!

O(min(n,W)). Find the value at a key. Calls error when the element can not be found. > fromList [(5,'a'), (3,'b')] ! 1 Error: element not in the map > fromList [(5,'a'), (3,'b')] ! 5 == 'a'
Returns the element of an immutable array at the specified index.
The value at the given index in an array.
O(log n). Find the value at a key. Calls error when the element can not be found. > fromList [(5,'a'), (3,'b')] ! 1 Error: element not in the map > fromList [(5,'a'), (3,'b')] ! 5 == 'a'
keyword
Whenever a data constructor is applied, each argument to the constructor is evaluated if and only if the corresponding type in the algebraic datatype declaration has a strictness flag, denoted by an exclamation point. For example: > data STList a > = STCons a !(STList a)  -- the second argument to STCons will be > -- evaluated before STCons is applied > | STNil to illustrate the difference between strict versus lazy constructor application, consider the following: > stList = STCons 1 undefined > lzList = (:)    1 undefined > stHead (STCons h _) = h -- this evaluates to undefined when applied to stList > lzHead (h : _)      = h -- this evaluates to 1 when applied to lzList ! is also used in the "bang patterns" (GHC extension), to indicate strictness in patterns: > f !x !y = x + y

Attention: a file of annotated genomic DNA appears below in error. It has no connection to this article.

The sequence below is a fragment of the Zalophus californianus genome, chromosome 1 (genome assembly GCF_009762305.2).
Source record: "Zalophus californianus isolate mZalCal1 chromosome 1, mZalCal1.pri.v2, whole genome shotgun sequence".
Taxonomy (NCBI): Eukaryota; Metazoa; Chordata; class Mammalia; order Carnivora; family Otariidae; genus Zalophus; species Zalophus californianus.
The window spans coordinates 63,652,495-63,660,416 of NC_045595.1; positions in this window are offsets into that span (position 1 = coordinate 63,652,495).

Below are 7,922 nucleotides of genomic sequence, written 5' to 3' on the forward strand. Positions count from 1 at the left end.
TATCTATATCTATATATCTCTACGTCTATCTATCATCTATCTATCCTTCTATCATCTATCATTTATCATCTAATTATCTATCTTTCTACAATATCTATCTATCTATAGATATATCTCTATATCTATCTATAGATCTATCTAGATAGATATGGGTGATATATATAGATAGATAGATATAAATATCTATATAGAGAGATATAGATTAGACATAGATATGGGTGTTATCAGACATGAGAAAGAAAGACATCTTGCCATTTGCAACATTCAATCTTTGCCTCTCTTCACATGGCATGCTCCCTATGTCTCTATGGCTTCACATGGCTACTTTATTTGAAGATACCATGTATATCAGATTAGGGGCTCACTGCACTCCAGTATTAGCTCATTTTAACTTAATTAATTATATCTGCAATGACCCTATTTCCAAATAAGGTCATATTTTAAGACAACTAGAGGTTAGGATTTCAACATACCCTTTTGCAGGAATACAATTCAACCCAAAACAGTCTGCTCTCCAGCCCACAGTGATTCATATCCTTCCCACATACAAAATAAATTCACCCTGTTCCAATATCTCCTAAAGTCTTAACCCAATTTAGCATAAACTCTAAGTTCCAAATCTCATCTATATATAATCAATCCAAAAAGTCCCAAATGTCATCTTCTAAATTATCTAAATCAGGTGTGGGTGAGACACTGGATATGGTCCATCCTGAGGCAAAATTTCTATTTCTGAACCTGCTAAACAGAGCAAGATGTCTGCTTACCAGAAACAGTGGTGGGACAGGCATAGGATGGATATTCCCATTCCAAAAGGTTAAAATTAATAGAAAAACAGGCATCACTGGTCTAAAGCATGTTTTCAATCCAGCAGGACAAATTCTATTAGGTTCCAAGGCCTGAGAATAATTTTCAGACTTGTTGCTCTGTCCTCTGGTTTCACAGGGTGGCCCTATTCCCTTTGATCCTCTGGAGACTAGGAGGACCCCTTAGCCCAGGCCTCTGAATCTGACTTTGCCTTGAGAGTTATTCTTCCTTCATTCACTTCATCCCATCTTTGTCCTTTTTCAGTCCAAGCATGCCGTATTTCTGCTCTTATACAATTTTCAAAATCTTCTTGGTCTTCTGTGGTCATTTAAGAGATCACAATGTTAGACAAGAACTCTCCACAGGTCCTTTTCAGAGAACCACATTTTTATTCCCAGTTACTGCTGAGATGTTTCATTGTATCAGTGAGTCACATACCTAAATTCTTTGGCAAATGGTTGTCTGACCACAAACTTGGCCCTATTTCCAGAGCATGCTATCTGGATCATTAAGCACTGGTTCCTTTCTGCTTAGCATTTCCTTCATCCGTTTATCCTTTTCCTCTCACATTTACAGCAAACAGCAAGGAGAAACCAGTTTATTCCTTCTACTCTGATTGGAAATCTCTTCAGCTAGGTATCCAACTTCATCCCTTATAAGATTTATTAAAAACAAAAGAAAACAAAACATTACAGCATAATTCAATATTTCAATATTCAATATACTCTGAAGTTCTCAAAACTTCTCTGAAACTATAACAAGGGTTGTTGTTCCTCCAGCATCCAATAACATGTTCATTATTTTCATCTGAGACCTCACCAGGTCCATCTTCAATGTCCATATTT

List index (subscript) operator, starting from 0. It is an instance of the more general Data.List.genericIndex, which takes an index of any integral type.
Strict (call-by-value) application, defined in terms of seq.
the deep analogue of \$!. In the expression f \$!! x, x is fully evaluated before the function f is applied to it.
A variant of \$= which is strict in the value to be set.
A variant of \$~ which is strict in the transformed value.